Figure 4 shows localization results for a subset of 10 subjects who all have data over the course of 4 years. All 10 subjects have data points in every time period except pre-implant (6 pre-implant data missing). A repeated-measures analysis of variance revealed that there is a significant difference in localization scores post-implantation, F (4, 30) = 14.62, p <.001. Post hoc comparisons using Tukey adjustment revealed that pre-implant scores were significantly different from all other time points (M = 42.5, SD = 12.8, p <.05). Comparisons between all other data points from 12 to 48+ months post-implantation were not significantly different each other. As with speech perception, while this analysis only included 10 subjects overtime, we found that the average scores of all 48 subjects and the 10 subjects who have complete data set between pre-implant and 48+ months are similar.
The purpose of the present study was to evaluate overtime trends in word recognition and sound localization by observing data up to 6 years post implantation on postlingual adults with CI+CI.
The results from this study demonstrated that word recognition performance in CI+CI subjects showed substantial improvement over the first 1–12 months post-implantation. This is consistent with previous studies that have looked at bilateral data overtime (Laszig et al., 2004; Litovsky et al., 2006; Buss et al., 2008; Mosnier et al, 2009; Koch et al., 2009). Buss et al. (2008) suggested that 1 month performance might be a rough predictor of 1 year performance post-implantation. Although we only looked at 11 subjects (Figure 1B), most of the improvement of these 11 subjects occurred very quickly within the first month after CI+CI experience with average improvement being 41%. Litovsky et al. (2006) also showed about 40% improvement in CNC words with 33 CI+CI subjects within the first month of implantation. This might suggest that attention should be placed on trying to maximize performance during the very early stages of implant experience. Several studies looking at the overtime results of CI-only subjects also report significant benefit from the cochlear implant after only 1 month of use (Valimaa et al., 2002; Hamzavi et al., 2003). Interestingly, while Tyler et al. (1997) demonstrated that CI-only subjects showed almost immediate improvement after switch-on in consonant perception, this improvement was not observed with the NU-6 word test. While we don’t feel that in quiet this would result in a significant difference in scores, it should be noted that some of the comparisons used a different dB level for word presentation (e.g. Litovsky et al. 2006 used 65 dB SPL rather than 70 dB(C) as used in our study).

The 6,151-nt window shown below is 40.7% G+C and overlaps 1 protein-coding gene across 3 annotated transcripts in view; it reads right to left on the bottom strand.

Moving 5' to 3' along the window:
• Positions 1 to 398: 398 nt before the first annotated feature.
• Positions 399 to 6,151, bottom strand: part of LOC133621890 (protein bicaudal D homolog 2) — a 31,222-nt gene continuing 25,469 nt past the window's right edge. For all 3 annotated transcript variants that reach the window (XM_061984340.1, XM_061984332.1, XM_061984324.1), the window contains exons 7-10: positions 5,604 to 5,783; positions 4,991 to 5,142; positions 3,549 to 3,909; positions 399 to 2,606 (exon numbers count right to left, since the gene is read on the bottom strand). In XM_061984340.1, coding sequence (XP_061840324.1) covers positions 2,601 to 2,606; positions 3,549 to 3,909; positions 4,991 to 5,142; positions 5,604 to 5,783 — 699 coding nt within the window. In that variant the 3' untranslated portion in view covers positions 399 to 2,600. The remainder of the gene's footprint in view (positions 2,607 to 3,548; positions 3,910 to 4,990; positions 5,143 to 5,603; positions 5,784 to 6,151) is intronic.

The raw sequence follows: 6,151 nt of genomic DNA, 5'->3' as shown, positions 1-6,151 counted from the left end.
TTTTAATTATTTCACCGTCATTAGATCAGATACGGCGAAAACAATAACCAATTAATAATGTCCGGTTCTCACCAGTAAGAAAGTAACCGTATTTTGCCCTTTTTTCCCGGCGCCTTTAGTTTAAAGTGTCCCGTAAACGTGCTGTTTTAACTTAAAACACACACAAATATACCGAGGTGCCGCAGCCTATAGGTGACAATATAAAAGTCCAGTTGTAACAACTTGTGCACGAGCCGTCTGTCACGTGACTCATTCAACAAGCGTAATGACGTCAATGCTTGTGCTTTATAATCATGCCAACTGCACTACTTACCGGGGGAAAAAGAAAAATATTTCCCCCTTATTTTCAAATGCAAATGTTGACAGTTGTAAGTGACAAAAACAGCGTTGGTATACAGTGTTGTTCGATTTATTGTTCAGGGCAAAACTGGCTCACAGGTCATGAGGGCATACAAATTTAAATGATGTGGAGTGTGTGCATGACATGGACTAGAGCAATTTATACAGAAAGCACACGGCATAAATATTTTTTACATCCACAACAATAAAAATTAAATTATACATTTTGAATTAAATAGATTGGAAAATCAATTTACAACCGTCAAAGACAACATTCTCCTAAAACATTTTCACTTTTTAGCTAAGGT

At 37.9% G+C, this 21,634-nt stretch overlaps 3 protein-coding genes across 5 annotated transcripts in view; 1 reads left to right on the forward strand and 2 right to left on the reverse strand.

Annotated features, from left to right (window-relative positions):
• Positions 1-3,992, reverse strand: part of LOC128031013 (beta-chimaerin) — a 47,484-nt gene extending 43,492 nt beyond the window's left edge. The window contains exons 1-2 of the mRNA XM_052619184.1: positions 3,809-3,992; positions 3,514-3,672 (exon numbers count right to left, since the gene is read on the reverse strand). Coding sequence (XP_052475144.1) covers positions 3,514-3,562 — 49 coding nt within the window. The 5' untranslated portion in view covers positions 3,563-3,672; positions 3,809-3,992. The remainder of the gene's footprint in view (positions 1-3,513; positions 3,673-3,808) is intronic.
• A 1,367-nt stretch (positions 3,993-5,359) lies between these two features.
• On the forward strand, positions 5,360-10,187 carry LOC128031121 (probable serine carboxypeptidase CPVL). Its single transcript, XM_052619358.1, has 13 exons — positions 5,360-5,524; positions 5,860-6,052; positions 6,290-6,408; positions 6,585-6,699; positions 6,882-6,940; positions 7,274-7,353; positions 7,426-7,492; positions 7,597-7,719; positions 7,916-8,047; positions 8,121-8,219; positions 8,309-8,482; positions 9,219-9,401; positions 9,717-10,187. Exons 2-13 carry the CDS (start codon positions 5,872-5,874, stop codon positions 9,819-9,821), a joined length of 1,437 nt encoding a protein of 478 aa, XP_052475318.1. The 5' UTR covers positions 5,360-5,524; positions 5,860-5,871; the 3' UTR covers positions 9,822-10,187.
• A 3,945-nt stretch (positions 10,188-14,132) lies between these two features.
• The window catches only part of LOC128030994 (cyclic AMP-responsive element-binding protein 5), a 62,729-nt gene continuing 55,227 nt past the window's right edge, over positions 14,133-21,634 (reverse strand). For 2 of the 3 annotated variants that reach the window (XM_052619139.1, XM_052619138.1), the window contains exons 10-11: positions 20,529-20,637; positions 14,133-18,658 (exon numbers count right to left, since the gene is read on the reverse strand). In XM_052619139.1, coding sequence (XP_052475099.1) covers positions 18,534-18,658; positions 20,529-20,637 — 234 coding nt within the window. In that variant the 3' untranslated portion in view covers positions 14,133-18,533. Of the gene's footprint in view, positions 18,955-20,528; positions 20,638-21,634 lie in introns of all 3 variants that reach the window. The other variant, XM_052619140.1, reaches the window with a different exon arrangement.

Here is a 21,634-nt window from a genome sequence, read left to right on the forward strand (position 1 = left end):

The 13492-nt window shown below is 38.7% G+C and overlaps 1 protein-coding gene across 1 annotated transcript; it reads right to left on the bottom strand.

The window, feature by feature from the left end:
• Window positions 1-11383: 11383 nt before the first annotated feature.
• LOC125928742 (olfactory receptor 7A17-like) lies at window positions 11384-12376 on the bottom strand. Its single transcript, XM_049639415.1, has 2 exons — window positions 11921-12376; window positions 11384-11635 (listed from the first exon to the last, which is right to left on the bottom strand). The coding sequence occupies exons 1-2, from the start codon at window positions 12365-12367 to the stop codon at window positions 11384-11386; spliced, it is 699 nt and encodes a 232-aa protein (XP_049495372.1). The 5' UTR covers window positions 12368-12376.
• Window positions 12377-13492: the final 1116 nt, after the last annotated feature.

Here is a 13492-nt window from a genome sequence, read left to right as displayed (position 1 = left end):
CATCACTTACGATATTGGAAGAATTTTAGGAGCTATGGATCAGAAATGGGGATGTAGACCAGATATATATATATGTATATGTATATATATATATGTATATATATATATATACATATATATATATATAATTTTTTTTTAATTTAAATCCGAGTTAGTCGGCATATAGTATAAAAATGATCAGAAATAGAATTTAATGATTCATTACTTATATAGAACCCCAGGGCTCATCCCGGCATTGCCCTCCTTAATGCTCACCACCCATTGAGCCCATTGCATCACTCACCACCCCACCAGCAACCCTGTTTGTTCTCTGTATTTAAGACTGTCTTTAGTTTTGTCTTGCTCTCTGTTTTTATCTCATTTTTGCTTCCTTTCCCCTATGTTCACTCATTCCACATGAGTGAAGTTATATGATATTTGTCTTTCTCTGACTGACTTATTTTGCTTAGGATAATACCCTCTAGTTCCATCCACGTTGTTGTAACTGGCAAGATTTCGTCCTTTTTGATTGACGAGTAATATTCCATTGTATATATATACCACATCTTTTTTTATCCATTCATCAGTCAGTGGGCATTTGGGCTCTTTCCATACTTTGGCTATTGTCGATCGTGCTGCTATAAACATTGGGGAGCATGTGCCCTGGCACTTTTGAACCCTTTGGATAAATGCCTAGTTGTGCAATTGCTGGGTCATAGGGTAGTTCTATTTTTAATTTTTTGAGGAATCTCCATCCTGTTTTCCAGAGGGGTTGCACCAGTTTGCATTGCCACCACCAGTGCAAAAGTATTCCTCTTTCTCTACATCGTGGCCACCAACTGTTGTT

Studies observing performance up to 6 months after implantation (Laszig et al., 2004; Litovsky et al., 2006; Buss et al., 2008; Mosnier et al, 2009) have shown improvements in this 6 month stage of implantation. Other studies observing performance through 12 months have shown that performance continues to improve in the later stage (6–12 months) as well (Koch et al., 2009; Mosnier et al, 2009; Buss et al., 2008). In this study, we demonstrated a significant improvement in CI+CI performance from pre-implant to 6 months post-implantation (p <.001) in the same subjects. From 6 months to 12 months post-implantation, improvement also approached a significant level (p = .06).
After 24 months, in our study, on average as a group (n = 31) there was no further significant improvement in word recognition. We did find that performance was stable after 24 months which was similar to the trend found with some CI-only results (Hamzavi et al., 2003). More specifically, Ruffin et al. (2007) found no major improvement or decrement after 24 months post operation in CI-only subjects in an analysis of subjects over 120 months post-implantation.